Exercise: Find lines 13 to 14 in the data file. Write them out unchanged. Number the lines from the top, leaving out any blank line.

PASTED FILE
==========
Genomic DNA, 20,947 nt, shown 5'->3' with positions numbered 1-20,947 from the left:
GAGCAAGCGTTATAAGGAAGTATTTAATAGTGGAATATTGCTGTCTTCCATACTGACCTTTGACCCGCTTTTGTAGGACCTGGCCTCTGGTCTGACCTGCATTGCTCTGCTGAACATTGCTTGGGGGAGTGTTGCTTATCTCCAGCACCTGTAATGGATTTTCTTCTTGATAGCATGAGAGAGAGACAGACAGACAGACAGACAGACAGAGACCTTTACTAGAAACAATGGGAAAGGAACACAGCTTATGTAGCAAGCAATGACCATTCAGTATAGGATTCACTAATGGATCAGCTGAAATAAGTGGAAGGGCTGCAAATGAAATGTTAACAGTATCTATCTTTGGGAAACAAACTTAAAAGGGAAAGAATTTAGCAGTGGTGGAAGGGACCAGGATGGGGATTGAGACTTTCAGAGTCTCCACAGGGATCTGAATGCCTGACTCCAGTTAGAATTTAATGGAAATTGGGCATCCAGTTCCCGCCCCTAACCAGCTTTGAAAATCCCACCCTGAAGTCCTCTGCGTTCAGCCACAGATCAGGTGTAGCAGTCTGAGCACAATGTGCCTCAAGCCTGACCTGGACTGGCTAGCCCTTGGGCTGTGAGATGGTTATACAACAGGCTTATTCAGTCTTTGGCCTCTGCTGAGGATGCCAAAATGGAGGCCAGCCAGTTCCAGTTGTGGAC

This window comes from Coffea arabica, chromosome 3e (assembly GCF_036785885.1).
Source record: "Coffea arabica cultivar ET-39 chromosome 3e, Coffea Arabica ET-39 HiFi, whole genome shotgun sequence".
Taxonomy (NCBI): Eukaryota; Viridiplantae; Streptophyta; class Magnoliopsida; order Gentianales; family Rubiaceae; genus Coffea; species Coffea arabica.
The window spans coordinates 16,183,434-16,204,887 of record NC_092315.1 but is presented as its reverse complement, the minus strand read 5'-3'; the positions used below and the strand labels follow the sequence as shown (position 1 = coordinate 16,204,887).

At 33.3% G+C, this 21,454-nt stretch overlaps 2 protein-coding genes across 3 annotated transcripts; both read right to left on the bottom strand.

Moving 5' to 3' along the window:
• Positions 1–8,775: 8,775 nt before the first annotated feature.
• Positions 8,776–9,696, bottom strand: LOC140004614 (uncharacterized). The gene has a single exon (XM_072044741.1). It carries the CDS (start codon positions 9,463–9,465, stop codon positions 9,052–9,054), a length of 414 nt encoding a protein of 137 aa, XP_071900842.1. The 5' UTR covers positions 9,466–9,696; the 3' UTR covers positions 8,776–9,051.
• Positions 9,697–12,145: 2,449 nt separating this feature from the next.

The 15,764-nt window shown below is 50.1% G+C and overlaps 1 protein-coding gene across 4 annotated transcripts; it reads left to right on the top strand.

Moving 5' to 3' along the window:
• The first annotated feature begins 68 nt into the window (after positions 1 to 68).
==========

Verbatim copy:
Moving 5' to 3' along the window:
• The first annotated feature begins 68 nt into the window (after positions 1 to 68).